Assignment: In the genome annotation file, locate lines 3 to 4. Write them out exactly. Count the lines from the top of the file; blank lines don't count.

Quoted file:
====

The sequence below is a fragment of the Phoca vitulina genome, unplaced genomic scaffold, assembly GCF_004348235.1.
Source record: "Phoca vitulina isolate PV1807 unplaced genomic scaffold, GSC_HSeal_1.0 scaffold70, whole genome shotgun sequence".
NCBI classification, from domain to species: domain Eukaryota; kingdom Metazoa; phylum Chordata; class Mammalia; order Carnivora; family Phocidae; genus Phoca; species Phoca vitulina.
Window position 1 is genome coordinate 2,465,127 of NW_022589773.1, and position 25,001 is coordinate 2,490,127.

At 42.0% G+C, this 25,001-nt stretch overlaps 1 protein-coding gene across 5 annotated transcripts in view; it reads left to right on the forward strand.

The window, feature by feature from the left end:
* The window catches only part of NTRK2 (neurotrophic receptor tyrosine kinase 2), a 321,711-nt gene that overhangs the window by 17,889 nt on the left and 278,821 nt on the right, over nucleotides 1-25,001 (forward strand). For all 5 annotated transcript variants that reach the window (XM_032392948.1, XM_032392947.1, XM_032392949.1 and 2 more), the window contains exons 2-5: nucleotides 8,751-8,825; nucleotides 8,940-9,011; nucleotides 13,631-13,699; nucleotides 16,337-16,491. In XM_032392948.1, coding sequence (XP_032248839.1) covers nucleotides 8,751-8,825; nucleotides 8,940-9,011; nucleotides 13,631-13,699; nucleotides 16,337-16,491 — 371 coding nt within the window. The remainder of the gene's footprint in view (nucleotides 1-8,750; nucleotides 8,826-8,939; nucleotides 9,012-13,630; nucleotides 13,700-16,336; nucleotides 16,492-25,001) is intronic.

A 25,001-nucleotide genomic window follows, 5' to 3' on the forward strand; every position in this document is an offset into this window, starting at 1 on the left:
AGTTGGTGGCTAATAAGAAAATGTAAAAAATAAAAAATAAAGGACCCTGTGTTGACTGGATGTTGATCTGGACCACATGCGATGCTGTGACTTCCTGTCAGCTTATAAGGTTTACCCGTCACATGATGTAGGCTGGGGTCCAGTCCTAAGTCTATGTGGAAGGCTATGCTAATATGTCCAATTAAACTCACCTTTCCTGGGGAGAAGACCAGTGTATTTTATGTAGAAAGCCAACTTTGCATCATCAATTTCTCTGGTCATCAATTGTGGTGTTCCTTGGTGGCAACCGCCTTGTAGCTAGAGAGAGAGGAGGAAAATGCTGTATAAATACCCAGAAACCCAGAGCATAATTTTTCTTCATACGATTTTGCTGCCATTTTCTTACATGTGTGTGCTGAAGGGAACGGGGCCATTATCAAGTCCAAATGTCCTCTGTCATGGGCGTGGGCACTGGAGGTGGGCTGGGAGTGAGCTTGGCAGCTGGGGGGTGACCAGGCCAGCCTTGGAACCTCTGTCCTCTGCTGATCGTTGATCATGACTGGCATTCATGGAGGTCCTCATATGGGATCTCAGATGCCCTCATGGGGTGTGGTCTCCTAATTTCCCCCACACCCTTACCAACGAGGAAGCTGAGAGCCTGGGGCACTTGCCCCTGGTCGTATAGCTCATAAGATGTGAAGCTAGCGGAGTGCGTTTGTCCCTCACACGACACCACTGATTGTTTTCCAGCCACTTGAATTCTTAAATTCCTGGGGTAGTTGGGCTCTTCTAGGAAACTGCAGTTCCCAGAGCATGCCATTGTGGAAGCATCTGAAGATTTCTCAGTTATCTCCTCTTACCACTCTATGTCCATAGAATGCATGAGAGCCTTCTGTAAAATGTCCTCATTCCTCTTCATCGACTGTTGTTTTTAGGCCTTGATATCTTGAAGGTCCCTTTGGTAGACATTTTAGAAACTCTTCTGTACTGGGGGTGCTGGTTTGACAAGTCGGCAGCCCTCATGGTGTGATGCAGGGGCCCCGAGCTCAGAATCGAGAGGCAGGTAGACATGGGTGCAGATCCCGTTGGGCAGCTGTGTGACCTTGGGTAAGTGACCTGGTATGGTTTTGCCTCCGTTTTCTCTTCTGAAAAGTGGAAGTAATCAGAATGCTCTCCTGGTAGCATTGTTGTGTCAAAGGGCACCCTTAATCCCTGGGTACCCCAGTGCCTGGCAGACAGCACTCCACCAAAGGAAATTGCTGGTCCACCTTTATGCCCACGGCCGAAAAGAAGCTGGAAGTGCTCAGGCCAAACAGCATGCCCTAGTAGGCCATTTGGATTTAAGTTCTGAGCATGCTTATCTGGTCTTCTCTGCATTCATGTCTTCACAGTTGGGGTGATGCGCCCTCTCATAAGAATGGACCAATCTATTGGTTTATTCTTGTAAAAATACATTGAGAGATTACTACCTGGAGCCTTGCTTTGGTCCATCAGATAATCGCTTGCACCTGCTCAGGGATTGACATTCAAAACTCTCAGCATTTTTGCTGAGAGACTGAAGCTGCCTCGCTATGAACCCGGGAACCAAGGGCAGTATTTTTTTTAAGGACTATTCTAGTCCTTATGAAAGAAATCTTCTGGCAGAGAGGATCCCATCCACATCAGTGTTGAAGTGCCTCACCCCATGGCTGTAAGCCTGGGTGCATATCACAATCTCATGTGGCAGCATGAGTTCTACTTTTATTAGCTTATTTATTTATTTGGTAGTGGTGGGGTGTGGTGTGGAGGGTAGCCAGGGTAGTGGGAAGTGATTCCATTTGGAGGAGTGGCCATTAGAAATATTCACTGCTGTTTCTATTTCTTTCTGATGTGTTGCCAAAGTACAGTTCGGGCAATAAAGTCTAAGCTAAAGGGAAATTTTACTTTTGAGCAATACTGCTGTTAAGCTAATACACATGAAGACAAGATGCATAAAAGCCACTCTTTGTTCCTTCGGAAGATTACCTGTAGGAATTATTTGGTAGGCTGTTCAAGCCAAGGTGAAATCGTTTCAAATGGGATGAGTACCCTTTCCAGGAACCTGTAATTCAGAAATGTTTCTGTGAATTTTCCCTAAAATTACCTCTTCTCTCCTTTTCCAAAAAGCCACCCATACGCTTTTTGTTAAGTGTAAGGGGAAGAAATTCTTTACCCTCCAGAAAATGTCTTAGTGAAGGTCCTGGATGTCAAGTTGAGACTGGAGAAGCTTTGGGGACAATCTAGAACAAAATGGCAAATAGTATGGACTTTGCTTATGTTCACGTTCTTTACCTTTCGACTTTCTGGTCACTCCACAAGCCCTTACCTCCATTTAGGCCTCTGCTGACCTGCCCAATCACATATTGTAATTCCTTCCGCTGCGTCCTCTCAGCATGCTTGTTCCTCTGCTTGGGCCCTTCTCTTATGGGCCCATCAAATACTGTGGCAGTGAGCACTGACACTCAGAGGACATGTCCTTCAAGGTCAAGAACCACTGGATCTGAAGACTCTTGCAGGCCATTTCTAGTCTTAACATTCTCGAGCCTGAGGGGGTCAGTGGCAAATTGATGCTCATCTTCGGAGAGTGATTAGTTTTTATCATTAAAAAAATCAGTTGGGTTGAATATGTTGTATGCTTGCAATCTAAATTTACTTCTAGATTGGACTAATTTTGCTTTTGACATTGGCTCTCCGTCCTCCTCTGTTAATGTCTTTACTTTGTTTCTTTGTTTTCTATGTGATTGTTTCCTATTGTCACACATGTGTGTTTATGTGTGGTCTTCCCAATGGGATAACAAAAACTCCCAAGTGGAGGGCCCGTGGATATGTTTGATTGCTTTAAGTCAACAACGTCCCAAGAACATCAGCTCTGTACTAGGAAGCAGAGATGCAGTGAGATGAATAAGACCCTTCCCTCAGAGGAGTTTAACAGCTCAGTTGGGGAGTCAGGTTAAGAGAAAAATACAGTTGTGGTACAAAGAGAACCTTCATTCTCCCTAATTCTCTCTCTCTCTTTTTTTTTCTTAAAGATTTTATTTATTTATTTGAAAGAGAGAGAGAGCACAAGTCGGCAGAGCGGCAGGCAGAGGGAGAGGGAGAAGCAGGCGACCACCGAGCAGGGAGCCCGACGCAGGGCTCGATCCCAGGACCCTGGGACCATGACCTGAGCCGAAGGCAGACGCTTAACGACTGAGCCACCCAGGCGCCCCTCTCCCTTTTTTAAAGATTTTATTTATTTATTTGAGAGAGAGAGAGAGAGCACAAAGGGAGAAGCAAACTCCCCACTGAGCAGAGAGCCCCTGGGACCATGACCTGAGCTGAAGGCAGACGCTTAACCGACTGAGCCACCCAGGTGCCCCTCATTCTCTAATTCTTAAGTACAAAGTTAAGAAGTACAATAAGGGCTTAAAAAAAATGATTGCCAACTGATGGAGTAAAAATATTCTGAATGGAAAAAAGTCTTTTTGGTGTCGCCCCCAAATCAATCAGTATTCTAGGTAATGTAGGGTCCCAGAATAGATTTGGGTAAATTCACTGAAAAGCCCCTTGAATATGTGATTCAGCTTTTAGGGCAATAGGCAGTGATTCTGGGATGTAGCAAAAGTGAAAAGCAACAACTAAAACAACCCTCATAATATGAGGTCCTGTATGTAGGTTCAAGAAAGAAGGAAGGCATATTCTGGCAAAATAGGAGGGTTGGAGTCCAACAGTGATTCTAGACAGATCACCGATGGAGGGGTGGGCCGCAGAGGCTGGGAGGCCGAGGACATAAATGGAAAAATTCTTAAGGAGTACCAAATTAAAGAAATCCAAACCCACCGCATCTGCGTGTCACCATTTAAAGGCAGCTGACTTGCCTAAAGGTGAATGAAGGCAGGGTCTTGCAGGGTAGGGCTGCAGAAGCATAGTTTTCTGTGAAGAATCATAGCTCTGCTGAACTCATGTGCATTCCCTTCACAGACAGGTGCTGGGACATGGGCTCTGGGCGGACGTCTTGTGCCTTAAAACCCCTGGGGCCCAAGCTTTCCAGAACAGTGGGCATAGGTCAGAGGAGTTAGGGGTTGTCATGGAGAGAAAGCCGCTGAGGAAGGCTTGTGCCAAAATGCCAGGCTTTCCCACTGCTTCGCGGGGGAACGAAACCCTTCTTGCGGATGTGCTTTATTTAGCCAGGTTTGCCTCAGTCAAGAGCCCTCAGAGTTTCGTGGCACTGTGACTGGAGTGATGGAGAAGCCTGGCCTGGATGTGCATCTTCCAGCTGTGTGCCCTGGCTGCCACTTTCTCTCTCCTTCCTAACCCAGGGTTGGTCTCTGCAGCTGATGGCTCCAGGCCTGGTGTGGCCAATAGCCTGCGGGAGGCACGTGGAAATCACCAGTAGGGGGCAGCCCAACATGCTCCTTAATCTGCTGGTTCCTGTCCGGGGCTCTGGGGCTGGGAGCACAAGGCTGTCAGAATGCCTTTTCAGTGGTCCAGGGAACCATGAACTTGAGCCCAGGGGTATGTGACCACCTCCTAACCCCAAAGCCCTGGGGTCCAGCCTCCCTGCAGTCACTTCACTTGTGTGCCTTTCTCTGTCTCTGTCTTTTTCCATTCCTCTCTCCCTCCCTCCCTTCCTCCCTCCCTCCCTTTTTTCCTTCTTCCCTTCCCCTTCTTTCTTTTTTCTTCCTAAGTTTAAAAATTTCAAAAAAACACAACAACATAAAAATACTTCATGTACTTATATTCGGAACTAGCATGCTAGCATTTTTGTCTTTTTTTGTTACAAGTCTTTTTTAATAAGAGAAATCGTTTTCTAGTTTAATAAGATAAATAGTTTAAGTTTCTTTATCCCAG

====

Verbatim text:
NCBI classification, from domain to species: domain Eukaryota; kingdom Metazoa; phylum Chordata; class Mammalia; order Carnivora; family Phocidae; genus Phoca; species Phoca vitulina.
Window position 1 is genome coordinate 2,465,127 of NW_022589773.1, and position 25,001 is coordinate 2,490,127.